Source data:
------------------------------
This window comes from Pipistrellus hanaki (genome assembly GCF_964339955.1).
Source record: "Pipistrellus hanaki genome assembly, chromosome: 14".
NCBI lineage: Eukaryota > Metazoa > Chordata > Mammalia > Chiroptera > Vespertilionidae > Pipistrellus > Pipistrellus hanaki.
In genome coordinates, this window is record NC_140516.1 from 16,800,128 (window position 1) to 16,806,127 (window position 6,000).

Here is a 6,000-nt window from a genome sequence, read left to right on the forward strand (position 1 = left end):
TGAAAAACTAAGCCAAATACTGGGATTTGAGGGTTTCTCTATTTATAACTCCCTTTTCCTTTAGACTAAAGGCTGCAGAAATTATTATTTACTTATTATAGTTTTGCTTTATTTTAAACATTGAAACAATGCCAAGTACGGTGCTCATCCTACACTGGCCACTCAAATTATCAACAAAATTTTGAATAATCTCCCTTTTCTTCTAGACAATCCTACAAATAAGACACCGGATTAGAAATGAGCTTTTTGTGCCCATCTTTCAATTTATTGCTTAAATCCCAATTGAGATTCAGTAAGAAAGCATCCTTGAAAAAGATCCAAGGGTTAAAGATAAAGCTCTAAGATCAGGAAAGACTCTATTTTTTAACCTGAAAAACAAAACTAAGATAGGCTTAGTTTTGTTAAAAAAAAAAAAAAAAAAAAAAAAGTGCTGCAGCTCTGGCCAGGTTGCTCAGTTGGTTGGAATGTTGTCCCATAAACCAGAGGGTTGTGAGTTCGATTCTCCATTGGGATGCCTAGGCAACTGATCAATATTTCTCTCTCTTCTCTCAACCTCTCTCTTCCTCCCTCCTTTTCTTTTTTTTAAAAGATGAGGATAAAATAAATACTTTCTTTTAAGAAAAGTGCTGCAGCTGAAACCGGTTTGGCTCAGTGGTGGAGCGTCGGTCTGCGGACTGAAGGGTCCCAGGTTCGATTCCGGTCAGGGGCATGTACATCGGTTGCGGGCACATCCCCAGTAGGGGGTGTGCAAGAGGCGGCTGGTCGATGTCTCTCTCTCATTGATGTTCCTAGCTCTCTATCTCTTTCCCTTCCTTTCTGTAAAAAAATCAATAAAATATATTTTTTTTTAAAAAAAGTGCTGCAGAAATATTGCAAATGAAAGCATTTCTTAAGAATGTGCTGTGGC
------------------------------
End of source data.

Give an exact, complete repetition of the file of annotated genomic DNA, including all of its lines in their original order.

This window comes from Pipistrellus hanaki (genome assembly GCF_964339955.1).
Source record: "Pipistrellus hanaki genome assembly, chromosome: 14".
NCBI lineage: Eukaryota > Metazoa > Chordata > Mammalia > Chiroptera > Vespertilionidae > Pipistrellus > Pipistrellus hanaki.
In genome coordinates, this window is record NC_140516.1 from 16,800,128 (window position 1) to 16,806,127 (window position 6,000).

Here is a 6,000-nt window from a genome sequence, read left to right on the forward strand (position 1 = left end):
TGAAAAACTAAGCCAAATACTGGGATTTGAGGGTTTCTCTATTTATAACTCCCTTTTCCTTTAGACTAAAGGCTGCAGAAATTATTATTTACTTATTATAGTTTTGCTTTATTTTAAACATTGAAACAATGCCAAGTACGGTGCTCATCCTACACTGGCCACTCAAATTATCAACAAAATTTTGAATAATCTCCCTTTTCTTCTAGACAATCCTACAAATAAGACACCGGATTAGAAATGAGCTTTTTGTGCCCATCTTTCAATTTATTGCTTAAATCCCAATTGAGATTCAGTAAGAAAGCATCCTTGAAAAAGATCCAAGGGTTAAAGATAAAGCTCTAAGATCAGGAAAGACTCTATTTTTTAACCTGAAAAACAAAACTAAGATAGGCTTAGTTTTGTTAAAAAAAAAAAAAAAAAAAAAAAAGTGCTGCAGCTCTGGCCAGGTTGCTCAGTTGGTTGGAATGTTGTCCCATAAACCAGAGGGTTGTGAGTTCGATTCTCCATTGGGATGCCTAGGCAACTGATCAATATTTCTCTCTCTTCTCTCAACCTCTCTCTTCCTCCCTCCTTTTCTTTTTTTTAAAAGATGAGGATAAAATAAATACTTTCTTTTAAGAAAAGTGCTGCAGCTGAAACCGGTTTGGCTCAGTGGTGGAGCGTCGGTCTGCGGACTGAAGGGTCCCAGGTTCGATTCCGGTCAGGGGCATGTACATCGGTTGCGGGCACATCCCCAGTAGGGGGTGTGCAAGAGGCGGCTGGTCGATGTCTCTCTCTCATTGATGTTCCTAGCTCTCTATCTCTTTCCCTTCCTTTCTGTAAAAAAATCAATAAAATATATTTTTTTTTAAAAAAAGTGCTGCAGAAATATTGCAAATGAAAGCATTTCTTAAGAATGTGCTGTGGC